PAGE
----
China, Chinese, Chineseness, Chinese-Canadians (and by extension, the Chinese-American experience) have been on my mind a lot recently. Much of my interest has more to do with connecting to my own family background: hence, the creation of a “Finding My Roots” category in this blog.
Not surprisingly then, the profile of Ang Lee in the lastest issue (June 30) of The New Yorker caught my attention. The first Lee movie I saw was Eat Drink Man Woman. I was then surprised (but delighted) to learn that Sense and Sensibility was another of his films. I later found myself repeating the quip that Lee’s most famous film Crouching Tiger, Hidden Dragon was Sense and Sensibility with martial arts.
There’s a lot in the profile to which I reacted. Let me recount the easier-to-blog about matters and see whether I reach the more challenging materials. (In blogging, I find it a challenge not to do what I’m about to do: when faced with a rich source that provokes multiple and deep responses, I often do not have the resources of time or energy or courage to publicly respond; when I do react in my blog, it is often to point to the quirky, fun, delightful. My blog entry barely does the source justice, but if I wait to do it justice, I will have nothing to say.)
Back to matter at hand: I laughed in reading about a date between Ang Lee and his-wife-to-be Jane Lin (p. 76):
On that bus, Lee met his future wife, Jane Lin, an independent, outspoken graduate student in microbiology (on whom Lee later based aspects of the fierce, intrepid character Yu Shu Lien in “Crouching Tiger”). “I never pursued a woman,” Lee says, “She came and talked to me. She’s a good listener, and she has the smallest ego of anybody I know. I was a shy guy, but I was a future director–I had that ego thing and I wanted to express it. I couldn’t find anybody to listen to me. And there she was, interested in what I did.” Lin also remembers their meeting. “I could be a chair. I could be a bucket of water. It doesn’t matter, he just talks–about everything,” she says. “I fall asleep, I wake up, he’s still talking.”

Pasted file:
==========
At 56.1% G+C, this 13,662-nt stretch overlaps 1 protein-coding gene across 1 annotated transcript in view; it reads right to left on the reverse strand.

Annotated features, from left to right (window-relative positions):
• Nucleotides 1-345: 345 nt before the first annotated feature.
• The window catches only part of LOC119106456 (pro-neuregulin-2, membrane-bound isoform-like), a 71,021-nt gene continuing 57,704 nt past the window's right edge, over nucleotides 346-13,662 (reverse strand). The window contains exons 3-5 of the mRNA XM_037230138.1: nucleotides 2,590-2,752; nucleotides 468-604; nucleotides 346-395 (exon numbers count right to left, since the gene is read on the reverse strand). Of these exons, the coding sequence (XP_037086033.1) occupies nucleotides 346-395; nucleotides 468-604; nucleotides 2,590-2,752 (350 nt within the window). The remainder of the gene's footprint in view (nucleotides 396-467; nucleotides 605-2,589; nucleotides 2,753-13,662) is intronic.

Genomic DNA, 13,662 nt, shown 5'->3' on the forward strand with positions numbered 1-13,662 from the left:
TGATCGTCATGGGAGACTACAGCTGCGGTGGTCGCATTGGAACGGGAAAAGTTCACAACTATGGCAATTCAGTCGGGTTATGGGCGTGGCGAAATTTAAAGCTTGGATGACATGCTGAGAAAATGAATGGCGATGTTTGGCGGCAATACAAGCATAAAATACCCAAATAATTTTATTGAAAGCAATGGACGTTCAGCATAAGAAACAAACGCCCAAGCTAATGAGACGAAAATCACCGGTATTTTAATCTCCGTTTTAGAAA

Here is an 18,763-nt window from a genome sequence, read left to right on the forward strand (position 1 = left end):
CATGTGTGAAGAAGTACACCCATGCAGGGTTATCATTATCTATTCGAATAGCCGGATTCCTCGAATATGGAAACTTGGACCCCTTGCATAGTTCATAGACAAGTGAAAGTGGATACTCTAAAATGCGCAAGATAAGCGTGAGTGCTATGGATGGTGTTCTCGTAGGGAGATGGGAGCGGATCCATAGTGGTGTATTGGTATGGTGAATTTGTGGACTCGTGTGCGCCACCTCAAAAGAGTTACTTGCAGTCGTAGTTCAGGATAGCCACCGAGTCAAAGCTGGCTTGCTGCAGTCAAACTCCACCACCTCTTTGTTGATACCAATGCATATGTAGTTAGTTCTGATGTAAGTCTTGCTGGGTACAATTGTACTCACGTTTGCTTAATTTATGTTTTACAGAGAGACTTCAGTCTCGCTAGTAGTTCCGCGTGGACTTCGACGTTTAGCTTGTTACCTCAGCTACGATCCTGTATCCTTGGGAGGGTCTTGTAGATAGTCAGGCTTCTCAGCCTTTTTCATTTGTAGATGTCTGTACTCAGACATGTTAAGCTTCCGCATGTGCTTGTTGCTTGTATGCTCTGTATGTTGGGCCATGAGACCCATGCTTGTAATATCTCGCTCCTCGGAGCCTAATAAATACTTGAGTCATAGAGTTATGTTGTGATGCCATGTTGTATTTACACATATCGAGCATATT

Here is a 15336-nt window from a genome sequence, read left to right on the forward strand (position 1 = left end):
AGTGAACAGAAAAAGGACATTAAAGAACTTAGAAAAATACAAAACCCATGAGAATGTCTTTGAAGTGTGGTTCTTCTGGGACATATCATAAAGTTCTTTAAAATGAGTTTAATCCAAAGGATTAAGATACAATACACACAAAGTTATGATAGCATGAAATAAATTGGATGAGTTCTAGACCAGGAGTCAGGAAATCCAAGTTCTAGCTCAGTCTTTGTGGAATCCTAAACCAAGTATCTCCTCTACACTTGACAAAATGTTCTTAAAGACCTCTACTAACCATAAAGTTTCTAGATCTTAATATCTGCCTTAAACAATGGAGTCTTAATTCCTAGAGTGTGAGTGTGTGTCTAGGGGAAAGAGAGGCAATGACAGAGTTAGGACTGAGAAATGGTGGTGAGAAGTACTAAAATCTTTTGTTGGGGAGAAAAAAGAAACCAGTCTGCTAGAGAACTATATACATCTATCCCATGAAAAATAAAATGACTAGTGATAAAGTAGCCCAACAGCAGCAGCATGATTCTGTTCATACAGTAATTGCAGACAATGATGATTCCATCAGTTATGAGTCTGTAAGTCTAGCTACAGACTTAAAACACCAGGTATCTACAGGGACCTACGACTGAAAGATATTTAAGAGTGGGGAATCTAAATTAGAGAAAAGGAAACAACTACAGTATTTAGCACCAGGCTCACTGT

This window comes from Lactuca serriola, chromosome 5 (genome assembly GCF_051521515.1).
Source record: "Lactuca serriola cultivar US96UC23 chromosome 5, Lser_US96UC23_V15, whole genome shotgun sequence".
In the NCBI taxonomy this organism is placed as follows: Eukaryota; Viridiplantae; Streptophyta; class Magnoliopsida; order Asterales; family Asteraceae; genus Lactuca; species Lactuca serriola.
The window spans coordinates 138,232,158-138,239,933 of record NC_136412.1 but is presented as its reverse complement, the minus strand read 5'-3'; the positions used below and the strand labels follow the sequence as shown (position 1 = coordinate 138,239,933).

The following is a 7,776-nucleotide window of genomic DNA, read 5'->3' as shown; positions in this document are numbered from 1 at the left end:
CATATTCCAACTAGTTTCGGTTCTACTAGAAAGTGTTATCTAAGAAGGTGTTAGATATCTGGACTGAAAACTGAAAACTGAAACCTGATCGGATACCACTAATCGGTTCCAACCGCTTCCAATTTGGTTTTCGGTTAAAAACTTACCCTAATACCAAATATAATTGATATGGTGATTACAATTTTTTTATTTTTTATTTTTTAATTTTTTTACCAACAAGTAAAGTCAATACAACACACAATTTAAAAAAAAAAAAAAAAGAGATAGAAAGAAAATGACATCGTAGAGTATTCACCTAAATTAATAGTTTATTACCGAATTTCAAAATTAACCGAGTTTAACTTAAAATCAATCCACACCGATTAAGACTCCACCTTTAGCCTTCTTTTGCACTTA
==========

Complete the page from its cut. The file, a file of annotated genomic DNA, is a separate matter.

Interestingly enough, Lee is also described in the following way: “Lee doesn’t hector; he doesn’t bluster; he doesn’t insiste on his own superiority; and he’s not materialistic….In fact, there is nothing conspicuous about Lee’s behavior but his talent. ‘He has the most quiet footprint, a tremendous humility,’ Hope says. ‘He once said to me, describing his process, that movies pass through him.'” (p. 72)
A major theme of John Lahr’s profile is the role of Lee’s Chinese/Taiwanese background on his work and his psychology. I’m still working through the piece, wondering whether Lee is caricatured/stereotyped in the profile or whether he is indeed as he is described….
More later perhaps.